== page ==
When someone you care about suffers from PTSD it affects you too.
The symptoms of PTSD aren’t easy to live with, and the changes in your loved one can be downright terrifying. You worry that things won’t ever go back to the way they were before. At the same time, you may feel angry about what’s happening to your family, and hurt by your loved one’s distance and new emotions. It’s a stressful situation all around—one that can leave you feeling overwhelmed and confused.
The most important thing to know is that you aren’t helpless. Your support can make a huge difference in your partner, friend, or family member’s recovery. But as you do your best to care for someone with PTSD, you also need to take care of yourself.
UNDERSTANDING THE IMPACT OF PTSD ON FAMILY & RELATIONSHIPS
PTSD can take a heavy toll on friends and family members, and relationship difficulties are common. It can be hard to understand your loved one’s behavior—why he or she is less affectionate and more volatile. You may feel like you’re walking on eggshells or living with a stranger. You may even be afraid of the person. The symptoms of PTSD can also result in job loss, substance abuse, and other stressful problems that affect the whole family.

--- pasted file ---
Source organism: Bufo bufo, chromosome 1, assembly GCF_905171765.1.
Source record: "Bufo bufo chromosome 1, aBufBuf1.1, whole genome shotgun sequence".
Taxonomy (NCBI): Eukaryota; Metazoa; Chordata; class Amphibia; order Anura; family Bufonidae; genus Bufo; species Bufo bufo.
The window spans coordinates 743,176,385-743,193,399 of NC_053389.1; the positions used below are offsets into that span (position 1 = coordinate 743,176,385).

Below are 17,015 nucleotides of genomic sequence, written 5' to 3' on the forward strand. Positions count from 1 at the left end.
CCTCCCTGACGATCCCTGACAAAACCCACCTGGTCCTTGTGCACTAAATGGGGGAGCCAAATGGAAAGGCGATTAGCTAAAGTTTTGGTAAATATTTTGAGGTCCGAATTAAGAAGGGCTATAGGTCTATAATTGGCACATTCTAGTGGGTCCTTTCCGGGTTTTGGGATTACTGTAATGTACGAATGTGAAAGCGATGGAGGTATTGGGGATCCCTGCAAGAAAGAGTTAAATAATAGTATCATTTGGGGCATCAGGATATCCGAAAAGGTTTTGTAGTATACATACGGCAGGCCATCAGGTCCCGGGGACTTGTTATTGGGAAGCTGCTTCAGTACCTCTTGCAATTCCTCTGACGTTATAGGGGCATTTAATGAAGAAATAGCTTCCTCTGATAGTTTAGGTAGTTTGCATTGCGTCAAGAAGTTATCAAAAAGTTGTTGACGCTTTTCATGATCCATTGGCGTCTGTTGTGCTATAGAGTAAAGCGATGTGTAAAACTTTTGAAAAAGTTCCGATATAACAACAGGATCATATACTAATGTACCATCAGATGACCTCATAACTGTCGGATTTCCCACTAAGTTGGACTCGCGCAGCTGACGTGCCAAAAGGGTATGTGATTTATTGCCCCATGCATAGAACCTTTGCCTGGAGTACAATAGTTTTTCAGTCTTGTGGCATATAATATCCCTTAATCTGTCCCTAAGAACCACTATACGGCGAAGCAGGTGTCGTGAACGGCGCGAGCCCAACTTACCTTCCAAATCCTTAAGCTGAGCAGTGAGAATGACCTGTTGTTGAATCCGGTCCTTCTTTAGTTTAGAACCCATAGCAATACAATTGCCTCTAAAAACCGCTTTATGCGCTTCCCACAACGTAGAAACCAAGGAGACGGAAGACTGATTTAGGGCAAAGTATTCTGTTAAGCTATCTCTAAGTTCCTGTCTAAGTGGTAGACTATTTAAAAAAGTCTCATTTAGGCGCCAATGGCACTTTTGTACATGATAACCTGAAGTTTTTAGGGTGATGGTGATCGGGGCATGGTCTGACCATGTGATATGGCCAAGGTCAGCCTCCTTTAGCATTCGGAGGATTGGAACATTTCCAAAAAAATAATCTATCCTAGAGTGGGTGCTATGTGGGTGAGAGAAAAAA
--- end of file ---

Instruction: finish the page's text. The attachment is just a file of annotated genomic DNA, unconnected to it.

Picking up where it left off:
It’s hard not to take the symptoms of PTSD personally. When someone you love is distant, anxious, or angry all the time, your relationship suffers. But it’s important to remember that the person may not always have control over his or her behavior. Anger, irritability, depression, apathy, mistrust, and negativity are common PTSD symptoms that your loved one can’t simply choose to turn off. With time and treatment, they will get better, but it’s a gradual process.
SOCIAL SUPPORT IS VITAL TO RECOVERY
It’s common for people with PTSD to withdraw from their friends and family. While it’s important to respect your loved one’s boundaries, too much isolation is unhealthy. Your comfort and support can help a person with PTSD overcome feelings of helplessness, grief, and despair. In fact, trauma experts claim that receiving love from others is the most important factor in PTSD recovery.
Knowing how to best demonstrate your love and support, however, isn’t always easy. You can’t be your family member’s therapist, and you can’t force him or her to get better. But you can play a major role in the healing process by spending time together and listening carefully. There are some practical tips that can help too.
IMAGE: ‘Family Love’ by Takashi Hososhima